Especially when it supports the desired investment conclusion, investment strategists roll out cycle analysis. There are a great many cycles that analysts have discovered over time. They range from the grand to the minute. Kondratieff cycles unfold over many decades. Various other patterns unfold within a single trading day. Within cycles of any length there are ebbs and flows. While they can be helpful if properly recognized, they are at best a composite of historical data. In any individual instance, markets may do well in normally weak periods or poorly in normally strong periods. Properly used, cycles help investors to identify the probability framework in which innumerable other factors interact to influence price movements.
In our own analysis, we opined at the end of the 1990s that U.S. markets were about to enter a long weak cycle that would likely last for a decade or two and would fully correct the valuation excesses that developed in the long strong cycle that encompassed the final two decades of the twentieth century. We believe that we are still in that long weak cycle.
Within that cycle, markets are experiencing the second major rally of the twenty-first century. Two 100% plus rallies have followed two 50% plus declines, leaving us today at 1999 price levels. While we believe it probable that at least one more major decline will unfold before the long weak cycle ends, there is no way to know how far the current rally will extend before reaching its peak. Shorter term cycles remain positive.
The most popularly discussed cycle is the four year presidential cycle. The current year, the third in the cycle, is historically the strongest of the four. This young year-to-date is certainly living up to the cyclical forecast. It is important to recognize, however, that each year in the cycle rises on average. Obviously, markets don’t rise every year, so the cycle can’t be relied upon as a sure guide. It is merely an average of past experiences, which can give us an indication of tendency.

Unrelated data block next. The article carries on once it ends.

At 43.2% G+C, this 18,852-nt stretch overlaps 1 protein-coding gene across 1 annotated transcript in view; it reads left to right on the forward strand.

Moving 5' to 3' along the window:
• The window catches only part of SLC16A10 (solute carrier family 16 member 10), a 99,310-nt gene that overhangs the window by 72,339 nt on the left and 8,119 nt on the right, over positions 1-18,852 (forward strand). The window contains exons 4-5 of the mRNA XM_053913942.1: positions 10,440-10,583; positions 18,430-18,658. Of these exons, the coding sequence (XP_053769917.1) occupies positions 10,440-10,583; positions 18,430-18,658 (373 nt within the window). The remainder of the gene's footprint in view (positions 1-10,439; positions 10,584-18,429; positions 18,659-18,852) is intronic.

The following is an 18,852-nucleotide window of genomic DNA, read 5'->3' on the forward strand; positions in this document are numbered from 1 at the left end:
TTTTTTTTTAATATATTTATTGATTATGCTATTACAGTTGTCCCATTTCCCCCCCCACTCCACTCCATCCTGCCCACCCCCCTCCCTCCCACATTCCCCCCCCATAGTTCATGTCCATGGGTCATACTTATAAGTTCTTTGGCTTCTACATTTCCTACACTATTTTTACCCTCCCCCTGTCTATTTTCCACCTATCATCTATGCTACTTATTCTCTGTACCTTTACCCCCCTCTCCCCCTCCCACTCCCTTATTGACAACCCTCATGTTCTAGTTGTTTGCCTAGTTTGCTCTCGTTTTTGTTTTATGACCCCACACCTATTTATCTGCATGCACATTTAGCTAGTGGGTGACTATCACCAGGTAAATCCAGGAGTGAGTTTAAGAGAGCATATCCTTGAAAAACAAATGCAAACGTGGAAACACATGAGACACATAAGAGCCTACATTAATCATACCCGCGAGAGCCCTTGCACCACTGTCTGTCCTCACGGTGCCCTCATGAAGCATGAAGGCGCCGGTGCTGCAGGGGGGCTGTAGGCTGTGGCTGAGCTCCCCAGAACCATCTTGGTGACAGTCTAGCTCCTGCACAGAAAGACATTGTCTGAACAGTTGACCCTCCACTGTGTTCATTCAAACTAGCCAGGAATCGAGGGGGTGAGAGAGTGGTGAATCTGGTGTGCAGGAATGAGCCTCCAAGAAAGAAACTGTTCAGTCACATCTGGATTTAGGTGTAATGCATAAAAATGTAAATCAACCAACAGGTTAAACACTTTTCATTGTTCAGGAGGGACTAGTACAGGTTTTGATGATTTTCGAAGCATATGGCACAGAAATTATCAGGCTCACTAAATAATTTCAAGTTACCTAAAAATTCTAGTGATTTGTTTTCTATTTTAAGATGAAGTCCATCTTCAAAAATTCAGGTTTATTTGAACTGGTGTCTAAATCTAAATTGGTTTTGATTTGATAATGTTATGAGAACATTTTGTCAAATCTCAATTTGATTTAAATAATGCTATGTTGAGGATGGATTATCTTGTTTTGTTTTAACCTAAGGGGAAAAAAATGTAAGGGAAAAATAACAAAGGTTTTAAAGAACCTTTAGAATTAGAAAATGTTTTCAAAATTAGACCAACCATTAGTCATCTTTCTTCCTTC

The current year has benefitted greatly from the massive support of government fiscal stimulus and the Fed’s QE2 monetary stimulus. Will that support continue to push prices higher, because investors believe that Obama and Bernanke will simply not allow the market to decline? Or will the myriad fundamental problems that I discussed at considerable length in our year-end commentary (January 28th entry) ultimately overcome government largesse? These are unknowable answers, dependent upon the outcome of many largely unforecastable events. At best we can weigh probable rewards if the answers are positive against the probable losses if the answers are negative. The ability to accept risk depends heavily on the ability to replace assets if the results turn out to be negative.
Momentum is a powerful force, and major stock indexes have advanced in eleven of the past twelve weeks. Supplemented by the current favorable position in the presidential cycle, confidence is high and is pushing prices higher. A caution, however, is that positive sentiment is similar to where it was in 2007, the last third year of a presidential cycle. That year saw the peak in stock prices that preceded the destructive plunge in prices from 2007 to 2009.
Disclosure: I have no positions in any stocks mentioned, and no plans to initiate any positions within the next 72 hours.